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China: North Korean Refugees a Hindrance to Denuclearization?

by Scott A. Snyder
March 15, 2012

Protesters attend a rally held by former North Korean defectors and anti-North Korean activists near the Chinese embassy in Seoul. (Kim Hong-ji/Courtesy Reuters)


Secretary of State Hillary Clinton finally had occasion to address an ongoing spat over Chinese repatriation of over thirty North Koreans, many of whom have family members in South Korea, at a joint press conference with ROK foreign minister Kim Sung-hwan last Friday.  In answer to a reporter’s question, she stated that “we believe that refugees should not be repatriated and subjected once again to the dangers that they fled from. . . we urge all countries in the region to cooperate in the protection of North Korean refugees within their territories.”

These cases have occasioned appeals in recent weeks from the South Korean government, a hunger strike by a South Korean parliamentarian in front of the Chinese embassy in Seoul, and a benefit concert by South Korean pop stars to draw attention to the plight of these refugees.  If the testimony of other refugees from North Korea is correct, those North Koreans repatriated by Chinese authorities—in abrogation of China’s international treaty commitments against refoulement—face serious interrogation, possible torture, and imprisonment under extraordinarily harsh conditions.  North Korean women who become pregnant in China are likely to face involuntary abortions. And, North Korean leader Kim Jong-un has threatened to “exterminate” three generations of any family member who defects from North Korea during the mourning period of Kim Jong-il.

Although these issues have returned to the public eye, there is nothing new about these circumstances, which have been standard operating procedure between China and the DPRK for well over a decade since the issue first became politicized by North Korean refugee dashes to political asylum in foreign embassies and consulates in Beijing and other cities in 2002.  China’s solution: build fences around foreign diplomatic compounds to keep the North Korean refugees out, and repatriate “economic migrants” who have found their way into China.  The result has been to force a steady stream of North Korean refugees to travel across China to Southeast Asian countries where they are able to apply for asylum and onward passage to Seoul.

For those North Korean refugees who successfully entered South Korean diplomatic facilities, the informal deal between South Korea and China has been that as long as cases were unpublicized in the media, China would reluctantly allow their onward passage to Seoul. Though China continued to repatriate North Koreans who failed to pass the guards, fences, and other obstacles to asylum, this informal deal allowed for some to escape a forced return to North Korea.

In early 2012, however, this agreement broke down, resulting in a renewed South Korean public campaign to draw attention to the refugees’ troubles.  Despite the now extensive body of eyewitness testimony regarding the plight of North Korean refugees who finally made it to Seoul after having been returned to North Korea from China, China continues to insist that all North Korean refugees are economic migrants and has refused to allow the office of the UN High Commissioner on Refugees to interview them.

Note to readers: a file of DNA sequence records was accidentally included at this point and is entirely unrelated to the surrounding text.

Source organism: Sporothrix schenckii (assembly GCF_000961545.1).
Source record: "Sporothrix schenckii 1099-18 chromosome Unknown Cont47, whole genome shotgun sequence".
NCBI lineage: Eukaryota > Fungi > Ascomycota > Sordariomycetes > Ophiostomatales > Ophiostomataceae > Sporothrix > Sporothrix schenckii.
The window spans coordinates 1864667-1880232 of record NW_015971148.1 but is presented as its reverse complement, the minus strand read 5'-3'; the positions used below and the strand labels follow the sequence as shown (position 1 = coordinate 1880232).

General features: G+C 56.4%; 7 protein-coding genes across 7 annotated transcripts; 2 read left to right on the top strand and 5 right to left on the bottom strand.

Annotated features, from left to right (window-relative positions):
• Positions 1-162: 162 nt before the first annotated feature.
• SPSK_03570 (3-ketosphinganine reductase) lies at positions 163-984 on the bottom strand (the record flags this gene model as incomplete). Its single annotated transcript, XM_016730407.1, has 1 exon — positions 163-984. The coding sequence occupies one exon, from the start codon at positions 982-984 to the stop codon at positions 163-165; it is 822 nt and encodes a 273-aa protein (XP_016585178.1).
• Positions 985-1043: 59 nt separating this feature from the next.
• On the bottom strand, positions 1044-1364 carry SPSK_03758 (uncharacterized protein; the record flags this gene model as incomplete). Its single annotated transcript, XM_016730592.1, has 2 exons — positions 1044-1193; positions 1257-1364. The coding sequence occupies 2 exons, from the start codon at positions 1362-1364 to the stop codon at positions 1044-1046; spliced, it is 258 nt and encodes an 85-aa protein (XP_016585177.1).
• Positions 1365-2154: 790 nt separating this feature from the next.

A February 24 Renmin Ribao editorial issued in Chinese during the latest round of U.S.-DPRK talks in Beijing criticizes South Korea for politicizing the refugee issue “at a sensitive moment” while the United States and North Korea were engaging in talks in Beijing. The editorial argues that South Korea’s actions are a sign of disrespect toward China’s efforts to contribute constructively to promote peace and stability on the peninsula, and that they hinder the resumption of Six Party Talks. Furthermore, it states that it is useless for South Korea to politicize, internationalize, and connect the issue of China’s repatriation of North Koreans to the refugee issue.

That a leading Chinese publication would voice such a critique is surely a prime example of what President Obama once characterized as China’s “willful blindness” toward the Korean peninsula.  But if North Korean refugees have faced these same circumstances for over a decade with no crescendo of outcry from the international community, it is not only the Chinese government that has been willfully blind to their plight.

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  • Posted by SP

    North Korean refugees are not facing exactly the same circumstances as they have for a decade. In fact the Chinese govt is cooperating with the new NK leadership to crack down very severely on NK refugees in NE China, and border security is much stricter on the NK side too (and has been since around the summer of 2011). The security situation is worse than it has been for a long time.

    It appears that the NK regime under new leadership takes the issue of defection even more seriously, there have been those reports of harsher punishments being meted out for attempted defectors and their families (reports which have gained a lot of traction in Seoul, particularly among the defector community), so there is understandably an even greater sense of outrage against the Chinese govt that are seen as cooperating with the NK regime to crack down on refugees and so are complicit in NK’s human rights abuses.

    Add to that China’s decreasing willingness to show flexibility in quiet diplomacy on defector issues, and it is understandable why this has all come to a head.

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